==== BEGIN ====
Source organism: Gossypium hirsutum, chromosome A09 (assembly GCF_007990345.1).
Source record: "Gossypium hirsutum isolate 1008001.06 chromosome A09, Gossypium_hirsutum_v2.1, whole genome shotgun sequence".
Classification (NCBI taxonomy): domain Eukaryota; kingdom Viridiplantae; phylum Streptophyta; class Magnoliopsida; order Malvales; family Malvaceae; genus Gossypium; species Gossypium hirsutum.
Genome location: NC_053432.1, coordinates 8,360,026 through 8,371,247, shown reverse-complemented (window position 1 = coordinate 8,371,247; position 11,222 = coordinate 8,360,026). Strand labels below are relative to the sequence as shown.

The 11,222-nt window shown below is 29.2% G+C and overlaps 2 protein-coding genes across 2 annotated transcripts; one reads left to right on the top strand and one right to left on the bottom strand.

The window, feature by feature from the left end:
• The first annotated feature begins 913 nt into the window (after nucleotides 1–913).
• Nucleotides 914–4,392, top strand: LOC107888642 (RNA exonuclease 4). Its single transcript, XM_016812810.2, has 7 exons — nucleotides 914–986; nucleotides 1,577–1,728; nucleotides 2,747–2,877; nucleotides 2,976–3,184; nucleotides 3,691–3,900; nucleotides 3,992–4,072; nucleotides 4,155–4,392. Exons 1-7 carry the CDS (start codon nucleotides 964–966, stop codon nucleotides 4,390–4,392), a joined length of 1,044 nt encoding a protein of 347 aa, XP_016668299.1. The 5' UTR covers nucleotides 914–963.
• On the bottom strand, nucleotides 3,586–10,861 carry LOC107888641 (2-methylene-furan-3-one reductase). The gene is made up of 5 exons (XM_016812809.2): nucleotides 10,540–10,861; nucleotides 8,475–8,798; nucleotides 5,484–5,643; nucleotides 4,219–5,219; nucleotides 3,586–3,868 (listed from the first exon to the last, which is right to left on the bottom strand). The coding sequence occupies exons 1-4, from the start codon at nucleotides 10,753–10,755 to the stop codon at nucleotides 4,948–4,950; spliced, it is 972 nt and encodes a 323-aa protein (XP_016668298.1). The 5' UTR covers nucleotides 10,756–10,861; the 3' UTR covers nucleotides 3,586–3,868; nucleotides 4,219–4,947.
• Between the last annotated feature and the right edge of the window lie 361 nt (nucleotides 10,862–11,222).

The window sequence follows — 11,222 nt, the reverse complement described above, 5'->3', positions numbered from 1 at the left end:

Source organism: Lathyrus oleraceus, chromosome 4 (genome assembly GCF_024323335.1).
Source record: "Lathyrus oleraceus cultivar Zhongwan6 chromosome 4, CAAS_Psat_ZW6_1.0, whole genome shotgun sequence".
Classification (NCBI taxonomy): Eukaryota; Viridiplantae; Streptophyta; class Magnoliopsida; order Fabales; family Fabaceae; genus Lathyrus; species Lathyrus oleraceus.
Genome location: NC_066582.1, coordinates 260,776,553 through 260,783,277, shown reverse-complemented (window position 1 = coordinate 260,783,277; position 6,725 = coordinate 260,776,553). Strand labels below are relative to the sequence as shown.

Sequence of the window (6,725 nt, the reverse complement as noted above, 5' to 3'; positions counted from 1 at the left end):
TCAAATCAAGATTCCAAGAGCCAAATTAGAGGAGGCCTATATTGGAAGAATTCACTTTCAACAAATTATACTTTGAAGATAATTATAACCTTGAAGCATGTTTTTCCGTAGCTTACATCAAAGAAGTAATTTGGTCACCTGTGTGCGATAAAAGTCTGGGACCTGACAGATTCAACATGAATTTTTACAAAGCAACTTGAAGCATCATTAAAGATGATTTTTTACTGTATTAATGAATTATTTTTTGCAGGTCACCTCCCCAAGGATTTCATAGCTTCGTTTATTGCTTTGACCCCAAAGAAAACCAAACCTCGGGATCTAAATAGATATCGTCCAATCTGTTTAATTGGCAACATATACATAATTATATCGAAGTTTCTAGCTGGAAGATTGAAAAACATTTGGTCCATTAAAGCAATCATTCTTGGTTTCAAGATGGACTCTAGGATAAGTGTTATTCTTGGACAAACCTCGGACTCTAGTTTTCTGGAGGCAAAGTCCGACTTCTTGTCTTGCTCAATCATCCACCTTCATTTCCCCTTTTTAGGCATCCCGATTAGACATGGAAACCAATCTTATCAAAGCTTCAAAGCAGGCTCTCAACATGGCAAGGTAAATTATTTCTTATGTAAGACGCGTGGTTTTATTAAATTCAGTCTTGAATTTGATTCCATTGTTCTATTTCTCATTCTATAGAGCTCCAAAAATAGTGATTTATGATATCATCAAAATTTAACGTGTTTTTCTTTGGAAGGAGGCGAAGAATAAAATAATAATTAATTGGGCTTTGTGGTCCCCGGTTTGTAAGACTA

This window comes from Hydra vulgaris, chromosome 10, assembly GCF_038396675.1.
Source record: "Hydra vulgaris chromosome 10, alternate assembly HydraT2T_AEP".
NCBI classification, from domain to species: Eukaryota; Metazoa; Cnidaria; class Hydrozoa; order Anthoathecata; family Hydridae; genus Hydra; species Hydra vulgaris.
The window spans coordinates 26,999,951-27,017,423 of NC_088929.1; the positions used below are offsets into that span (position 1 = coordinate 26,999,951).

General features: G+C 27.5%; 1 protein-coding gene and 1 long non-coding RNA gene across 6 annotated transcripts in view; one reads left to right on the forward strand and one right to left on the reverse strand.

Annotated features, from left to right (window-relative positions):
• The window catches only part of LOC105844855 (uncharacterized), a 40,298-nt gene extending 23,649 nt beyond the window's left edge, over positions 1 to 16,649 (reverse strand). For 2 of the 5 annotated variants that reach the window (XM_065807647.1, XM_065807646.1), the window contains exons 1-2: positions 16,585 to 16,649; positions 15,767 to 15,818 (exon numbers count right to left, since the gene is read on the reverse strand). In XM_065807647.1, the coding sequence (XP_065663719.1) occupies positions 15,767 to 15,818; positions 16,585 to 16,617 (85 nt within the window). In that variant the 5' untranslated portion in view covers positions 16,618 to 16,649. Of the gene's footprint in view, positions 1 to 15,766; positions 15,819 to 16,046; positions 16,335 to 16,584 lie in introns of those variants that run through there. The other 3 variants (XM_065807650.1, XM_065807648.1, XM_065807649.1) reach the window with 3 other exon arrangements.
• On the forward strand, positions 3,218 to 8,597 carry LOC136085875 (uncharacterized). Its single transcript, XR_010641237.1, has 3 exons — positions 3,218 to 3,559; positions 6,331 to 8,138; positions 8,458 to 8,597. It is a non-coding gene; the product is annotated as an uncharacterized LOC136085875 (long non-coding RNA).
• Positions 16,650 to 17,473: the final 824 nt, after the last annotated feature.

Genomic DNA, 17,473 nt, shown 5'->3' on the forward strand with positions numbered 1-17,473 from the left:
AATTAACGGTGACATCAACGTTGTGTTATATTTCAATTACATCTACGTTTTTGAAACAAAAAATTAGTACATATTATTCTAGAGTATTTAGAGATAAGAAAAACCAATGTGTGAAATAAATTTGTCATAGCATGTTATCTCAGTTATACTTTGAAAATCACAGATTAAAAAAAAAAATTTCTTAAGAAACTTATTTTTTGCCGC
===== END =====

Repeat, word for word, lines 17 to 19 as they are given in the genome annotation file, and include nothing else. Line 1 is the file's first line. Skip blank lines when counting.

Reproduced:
TCAAATCAAGATTCCAAGAGCCAAATTAGAGGAGGCCTATATTGGAAGAATTCACTTTCAACAAATTATACTTTGAAGATAATTATAACCTTGAAGCATGTTTTTCCGTAGCTTACATCAAAGAAGTAATTTGGTCACCTGTGTGCGATAAAAGTCTGGGACCTGACAGATTCAACATGAATTTTTACAAAGCAACTTGAAGCATCATTAAAGATGATTTTTTACTGTATTAATGAATTATTTTTTGCAGGTCACCTCCCCAAGGATTTCATAGCTTCGTTTATTGCTTTGACCCCAAAGAAAACCAAACCTCGGGATCTAAATAGATATCGTCCAATCTGTTTAATTGGCAACATATACATAATTATATCGAAGTTTCTAGCTGGAAGATTGAAAAACATTTGGTCCATTAAAGCAATCATTCTTGGTTTCAAGATGGACTCTAGGATAAGTGTTATTCTTGGACAAACCTCGGACTCTAGTTTTCTGGAGGCAAAGTCCGACTTCTTGTCTTGCTCAATCATCCACCTTCATTTCCCCTTTTTAGGCATCCCGATTAGACATGGAAACCAATCTTATCAAAGCTTCAAAGCAGGCTCTCAACATGGCAAGGTAAATTATTTCTTATGTAAGACGCGTGGTTTTATTAAATTCAGTCTTGAATTTGATTCCATTGTTCTATTTCTCATTCTATAGAGCTCCAAAAATAGTGATTTATGATATCATCAAAATTTAACGTGTTTTTCTTTGGAAGGAGGCGAAGAATAAAATAATAATTAATTGGGCTTTGTGGTCCCCGGTTTGTAAGACTA

This window comes from Hydra vulgaris, chromosome 10, assembly GCF_038396675.1.
Source record: "Hydra vulgaris chromosome 10, alternate assembly HydraT2T_AEP".